We’re pleased the government has opened a £2.5 million fund to help vulnerable young people and children from Ukraine, Afghanistan and Hong Kong, who have been forced to leave their own countries.
We, along with our partners, have long campaigned for better access to trauma-informed and culturally sensitive therapy. It’s great news that thousands of children and young people will be able to access much needed mental health support, counselling and therapy.
Long wait for mental health support
We know from our discussions with third sector organisations working with refugees and asylum seekers that once they reach the UK, they usually face a long wait for appropriate mental health support, and many find themselves having the additional challenge of navigating often overstretched and complicated routes to treatment, with little support.
Jeremy Bacon, our Third Sector Lead said:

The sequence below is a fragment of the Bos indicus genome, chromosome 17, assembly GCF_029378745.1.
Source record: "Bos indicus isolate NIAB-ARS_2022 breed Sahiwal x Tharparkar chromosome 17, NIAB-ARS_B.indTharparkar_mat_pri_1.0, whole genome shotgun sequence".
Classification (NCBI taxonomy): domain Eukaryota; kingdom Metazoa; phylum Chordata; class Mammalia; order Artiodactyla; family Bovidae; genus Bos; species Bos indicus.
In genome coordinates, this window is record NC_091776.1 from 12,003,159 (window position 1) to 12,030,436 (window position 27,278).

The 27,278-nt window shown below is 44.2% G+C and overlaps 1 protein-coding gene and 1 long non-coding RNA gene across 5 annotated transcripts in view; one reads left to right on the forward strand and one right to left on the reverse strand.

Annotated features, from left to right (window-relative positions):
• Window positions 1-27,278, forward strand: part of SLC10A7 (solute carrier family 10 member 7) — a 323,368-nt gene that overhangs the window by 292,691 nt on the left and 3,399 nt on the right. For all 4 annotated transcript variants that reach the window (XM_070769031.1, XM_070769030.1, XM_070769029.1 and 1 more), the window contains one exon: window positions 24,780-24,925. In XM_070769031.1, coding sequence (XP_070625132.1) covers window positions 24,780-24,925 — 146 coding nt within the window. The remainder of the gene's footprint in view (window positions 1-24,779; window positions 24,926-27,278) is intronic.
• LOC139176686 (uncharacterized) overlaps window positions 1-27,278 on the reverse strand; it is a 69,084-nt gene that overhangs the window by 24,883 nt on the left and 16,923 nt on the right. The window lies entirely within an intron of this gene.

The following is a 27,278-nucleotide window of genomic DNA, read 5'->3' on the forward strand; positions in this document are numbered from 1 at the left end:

“It’s encouraging that the psychological support needs of refugees are being recognised and that funding has been allocated for vital support services for children and young people.
“BACP organisational members specialising in providing therapy to refugees and asylum-seekers are well placed to work with the complex needs and trauma that is a common feature of the refugee experience.
“We greatly welcome this announcement and urge government to further recognise the psychological support needs of refugees of all ages arriving in the UK seeking safety from war, violence, conflict and persecution.”
Voluntary and community (VCSE) sector organisations in England are eligible for the fund which is open to applications until 1st November 2023. Details can be found in the fund prospectus.
The funding will also include providing English language courses, employment training and support into higher education to help young people integrate better into their local communities.
Refugee Week: Counselling rebuilding lives
Research Conference discussion explored the role of therapy in supporting displaced people
Displaced by war
Open article: Amy Bramley writes about finding meaning in her work with Ukrainian and Russian refugees. Thresholds, January 2023
Ukraine war: How to reassure children anxious about the conflict
The war comes after a difficult two years for young people dealing with the pandemic